As you turn the temperature down in the shower, there comes a point for many people when the eyes open wide and there's an involuntary intake of breath, usually accompanied by a renewed sense of focus on matters at hand and a lift in the spirits. For many, birth marked the end of "stuck" and the start of life, so a cold shower may lift these people out of their imprint.

Meditation is a fascinating subject, once one gets past the mysticism. Meditation of every flavor normalizes the vital signs, just like Primal Therapy. I think it does this by purging the mind of triggers, so that we get rid of whatever we're thinking about which resonates with past pain. We lose what's eating at us. This is palpable when we meet someone who meditates - they're generally calm and receptive. Herbert Benson's Beyond the Relaxation Response and Lawrence LeShan's How to Meditate are two good secular books on the subject. The Monroe Institute ( http://www.monroeinstitute.org/) sells tapes using HemiSync technology, in which slightly different tones played into each ear generate a beat frequency which entrains the brain, which make it very easy to enter a meditative state. If I were stuck without access to feeling, I'd pursue meditation until I found peace of mind - and then I'd pursue access to feeling.

A parasympathetic imprint constantly pushes us into parasympathetic excess and towards depression, and the mechanism is lowered hormonal activity. If our waking temperature is below 97.4o, we're likely hypothyroid. If we get dizzy when we stand up, we may be low in cortisol. If we lack self-confidence or sexual desire, low testosterone may be to blame. Older men often lack sufficient progesterone, leading to estrogen dominance and PMS-like symptoms.

Once identified, hormone replacement with natural hormones may compensate for the pressure of the imprint and make us feel better. These are matters for an enlightened endocrinologist, who may be harder to find than a needle in a haystack. However, you can take a saliva test without a prescription which may reveal if this line of enquiry is worthwhile - check out http://www.life-flo.com/evalu8.html.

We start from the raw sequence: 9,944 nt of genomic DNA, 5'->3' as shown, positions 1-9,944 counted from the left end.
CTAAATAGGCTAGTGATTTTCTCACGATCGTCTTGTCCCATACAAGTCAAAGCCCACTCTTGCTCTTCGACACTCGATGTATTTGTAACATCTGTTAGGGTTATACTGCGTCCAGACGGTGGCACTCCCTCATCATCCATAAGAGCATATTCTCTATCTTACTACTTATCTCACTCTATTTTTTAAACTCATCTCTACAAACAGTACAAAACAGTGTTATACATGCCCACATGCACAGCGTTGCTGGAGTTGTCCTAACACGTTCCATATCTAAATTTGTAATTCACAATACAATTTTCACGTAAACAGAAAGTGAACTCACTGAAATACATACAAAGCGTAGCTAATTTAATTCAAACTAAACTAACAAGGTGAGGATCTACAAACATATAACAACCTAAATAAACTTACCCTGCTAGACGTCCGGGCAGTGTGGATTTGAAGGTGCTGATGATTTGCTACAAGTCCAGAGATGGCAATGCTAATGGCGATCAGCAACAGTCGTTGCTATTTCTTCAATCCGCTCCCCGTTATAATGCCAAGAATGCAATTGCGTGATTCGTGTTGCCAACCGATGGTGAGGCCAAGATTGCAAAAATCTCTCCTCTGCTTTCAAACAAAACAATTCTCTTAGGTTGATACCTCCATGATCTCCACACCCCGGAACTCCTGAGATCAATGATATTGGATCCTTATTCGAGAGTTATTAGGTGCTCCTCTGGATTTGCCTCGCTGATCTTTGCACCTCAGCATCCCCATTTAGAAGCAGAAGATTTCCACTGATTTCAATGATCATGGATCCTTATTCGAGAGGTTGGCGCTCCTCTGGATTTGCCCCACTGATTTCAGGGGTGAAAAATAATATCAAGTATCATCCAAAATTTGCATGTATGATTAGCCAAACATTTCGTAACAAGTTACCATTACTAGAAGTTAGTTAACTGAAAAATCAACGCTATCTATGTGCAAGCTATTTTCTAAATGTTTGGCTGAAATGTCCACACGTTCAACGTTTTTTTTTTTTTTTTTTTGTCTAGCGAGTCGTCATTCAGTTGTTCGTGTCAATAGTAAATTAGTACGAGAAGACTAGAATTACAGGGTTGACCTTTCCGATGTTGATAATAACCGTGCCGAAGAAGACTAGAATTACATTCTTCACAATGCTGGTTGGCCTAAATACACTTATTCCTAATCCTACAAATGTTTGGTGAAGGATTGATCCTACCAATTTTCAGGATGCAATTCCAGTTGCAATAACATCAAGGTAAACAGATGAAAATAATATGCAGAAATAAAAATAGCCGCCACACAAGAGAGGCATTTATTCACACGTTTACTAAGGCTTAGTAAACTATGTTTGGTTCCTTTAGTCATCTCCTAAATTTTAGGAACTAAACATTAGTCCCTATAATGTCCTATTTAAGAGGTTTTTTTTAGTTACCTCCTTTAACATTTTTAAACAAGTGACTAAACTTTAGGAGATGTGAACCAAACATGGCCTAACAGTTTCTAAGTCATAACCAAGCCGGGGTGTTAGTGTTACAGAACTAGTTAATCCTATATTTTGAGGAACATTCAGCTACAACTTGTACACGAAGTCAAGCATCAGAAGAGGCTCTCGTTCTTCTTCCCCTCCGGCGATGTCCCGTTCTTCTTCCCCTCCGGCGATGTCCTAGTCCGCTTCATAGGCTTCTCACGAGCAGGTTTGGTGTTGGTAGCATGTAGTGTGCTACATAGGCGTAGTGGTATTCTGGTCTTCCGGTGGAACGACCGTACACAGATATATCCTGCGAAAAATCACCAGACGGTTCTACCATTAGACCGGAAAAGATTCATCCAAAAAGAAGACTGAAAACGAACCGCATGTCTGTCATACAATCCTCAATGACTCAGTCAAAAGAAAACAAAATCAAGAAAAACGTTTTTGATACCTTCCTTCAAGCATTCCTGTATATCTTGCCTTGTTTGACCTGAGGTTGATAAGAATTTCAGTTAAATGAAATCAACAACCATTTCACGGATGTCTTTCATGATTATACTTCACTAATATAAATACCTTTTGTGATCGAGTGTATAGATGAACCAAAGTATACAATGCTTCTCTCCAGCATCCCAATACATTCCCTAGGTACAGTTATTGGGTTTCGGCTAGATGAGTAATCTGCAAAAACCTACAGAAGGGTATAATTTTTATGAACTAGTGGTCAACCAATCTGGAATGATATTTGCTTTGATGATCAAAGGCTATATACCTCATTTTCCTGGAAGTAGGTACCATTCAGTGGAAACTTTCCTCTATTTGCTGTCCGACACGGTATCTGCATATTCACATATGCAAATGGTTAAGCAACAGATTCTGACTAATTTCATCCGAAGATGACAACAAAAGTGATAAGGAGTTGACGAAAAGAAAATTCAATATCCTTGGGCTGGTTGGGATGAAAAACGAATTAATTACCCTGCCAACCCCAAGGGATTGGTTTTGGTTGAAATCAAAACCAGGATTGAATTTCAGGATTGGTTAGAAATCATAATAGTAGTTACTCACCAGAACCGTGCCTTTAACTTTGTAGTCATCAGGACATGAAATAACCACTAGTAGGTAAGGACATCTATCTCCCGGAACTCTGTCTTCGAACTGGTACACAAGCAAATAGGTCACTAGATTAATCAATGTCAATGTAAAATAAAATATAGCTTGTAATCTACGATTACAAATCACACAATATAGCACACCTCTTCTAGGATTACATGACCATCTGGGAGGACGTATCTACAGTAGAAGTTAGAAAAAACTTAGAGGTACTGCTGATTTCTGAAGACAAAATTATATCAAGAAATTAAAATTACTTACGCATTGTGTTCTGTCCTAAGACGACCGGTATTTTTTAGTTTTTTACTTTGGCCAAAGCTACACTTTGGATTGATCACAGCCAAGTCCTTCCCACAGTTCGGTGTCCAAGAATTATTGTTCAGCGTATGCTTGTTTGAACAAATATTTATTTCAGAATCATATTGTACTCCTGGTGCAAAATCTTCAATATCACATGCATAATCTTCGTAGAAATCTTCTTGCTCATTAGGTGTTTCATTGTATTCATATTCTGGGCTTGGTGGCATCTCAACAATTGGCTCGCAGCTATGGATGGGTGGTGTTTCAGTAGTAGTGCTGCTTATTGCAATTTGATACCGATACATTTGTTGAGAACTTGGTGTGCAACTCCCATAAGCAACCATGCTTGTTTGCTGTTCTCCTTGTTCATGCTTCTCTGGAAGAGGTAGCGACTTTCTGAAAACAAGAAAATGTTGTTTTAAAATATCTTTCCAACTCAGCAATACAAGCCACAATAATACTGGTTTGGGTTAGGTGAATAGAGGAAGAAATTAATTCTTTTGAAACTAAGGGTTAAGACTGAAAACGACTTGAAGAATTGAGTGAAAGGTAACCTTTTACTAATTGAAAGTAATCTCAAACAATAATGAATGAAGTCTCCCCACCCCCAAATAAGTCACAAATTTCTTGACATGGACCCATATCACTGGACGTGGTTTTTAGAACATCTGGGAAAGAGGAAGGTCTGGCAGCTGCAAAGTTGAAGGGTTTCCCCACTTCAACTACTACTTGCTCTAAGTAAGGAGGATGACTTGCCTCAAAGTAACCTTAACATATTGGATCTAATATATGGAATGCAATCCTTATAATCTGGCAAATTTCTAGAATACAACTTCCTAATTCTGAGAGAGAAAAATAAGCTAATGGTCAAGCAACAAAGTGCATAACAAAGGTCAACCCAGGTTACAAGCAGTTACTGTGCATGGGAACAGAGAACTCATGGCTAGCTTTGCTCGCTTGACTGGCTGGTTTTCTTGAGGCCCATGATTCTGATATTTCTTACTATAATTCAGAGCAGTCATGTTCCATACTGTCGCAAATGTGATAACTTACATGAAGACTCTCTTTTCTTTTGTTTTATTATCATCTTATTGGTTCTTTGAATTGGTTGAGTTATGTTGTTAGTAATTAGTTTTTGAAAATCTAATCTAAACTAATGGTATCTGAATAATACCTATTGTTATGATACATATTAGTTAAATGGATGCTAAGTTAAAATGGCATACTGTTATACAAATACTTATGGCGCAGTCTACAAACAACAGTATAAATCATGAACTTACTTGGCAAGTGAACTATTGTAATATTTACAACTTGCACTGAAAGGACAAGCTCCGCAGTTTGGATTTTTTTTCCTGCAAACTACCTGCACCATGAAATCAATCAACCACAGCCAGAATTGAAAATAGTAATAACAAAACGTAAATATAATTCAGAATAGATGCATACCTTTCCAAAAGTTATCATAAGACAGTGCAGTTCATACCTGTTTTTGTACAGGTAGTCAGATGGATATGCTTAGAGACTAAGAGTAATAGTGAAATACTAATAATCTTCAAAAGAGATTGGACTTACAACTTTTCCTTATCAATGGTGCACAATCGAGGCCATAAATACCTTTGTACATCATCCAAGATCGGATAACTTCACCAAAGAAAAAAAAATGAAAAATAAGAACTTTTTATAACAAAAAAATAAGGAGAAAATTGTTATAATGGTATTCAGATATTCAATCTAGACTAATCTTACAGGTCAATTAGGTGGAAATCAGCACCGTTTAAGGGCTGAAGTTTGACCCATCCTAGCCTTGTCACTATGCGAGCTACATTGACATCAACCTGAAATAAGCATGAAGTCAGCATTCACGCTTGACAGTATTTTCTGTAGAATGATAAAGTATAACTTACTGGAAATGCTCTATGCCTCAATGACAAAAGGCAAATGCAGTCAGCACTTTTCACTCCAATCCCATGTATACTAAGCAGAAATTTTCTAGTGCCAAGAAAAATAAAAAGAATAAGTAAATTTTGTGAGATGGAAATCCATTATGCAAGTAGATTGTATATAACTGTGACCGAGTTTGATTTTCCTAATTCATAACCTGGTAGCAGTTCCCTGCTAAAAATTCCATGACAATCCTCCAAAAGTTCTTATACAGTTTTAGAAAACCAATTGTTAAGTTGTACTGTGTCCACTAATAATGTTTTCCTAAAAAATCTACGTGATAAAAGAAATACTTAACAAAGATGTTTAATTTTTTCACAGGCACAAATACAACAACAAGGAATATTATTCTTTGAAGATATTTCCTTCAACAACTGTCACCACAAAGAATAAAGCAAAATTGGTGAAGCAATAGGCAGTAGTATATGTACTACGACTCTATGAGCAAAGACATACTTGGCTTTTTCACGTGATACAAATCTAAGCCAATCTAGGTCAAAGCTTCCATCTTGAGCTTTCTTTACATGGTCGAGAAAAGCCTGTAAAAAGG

As a Primal Therapist in private practice, I am often asked for inexpensive solutions to suffering, and I offer these things in the hope they may be of help. There's nothing worse than unnecessary suffering.
__________________

* Allan Schore, Affect Regulation and the Origin of the Self, Erlbaum, New Jersey 1994, p. 252.


AUTHOR'S NOTES


I grew up in Cambridge, England, and studied Engineering at London University. I borrowed The Primal Scream from my mother and read it while working for Cambridge Audio, who made the first high-quality transistor amplifiers. I began therapy in 1970 at the Primal Institute in Los Angeles. Such an exciting time, new discoveries seemed to be made daily. I joined the training program and began an MA in Psychology, graduating in 1976.

It was Art's presence that made the time special. His saying was "let a hundred flowers bloom", which meant he let his therapists find their own way, so long as their therapy was effective. After a brief power struggle, Riggs Corriere, Steve Gold and Gerry Binder left to form The Feeling Center.[Webmeister's Note: See book review - Therapy Gone Mad] I was sorry to see Werner Karle go; a few years later, he had a seizure while on a roof and was killed - his epilepsy had been in remission at the Institute.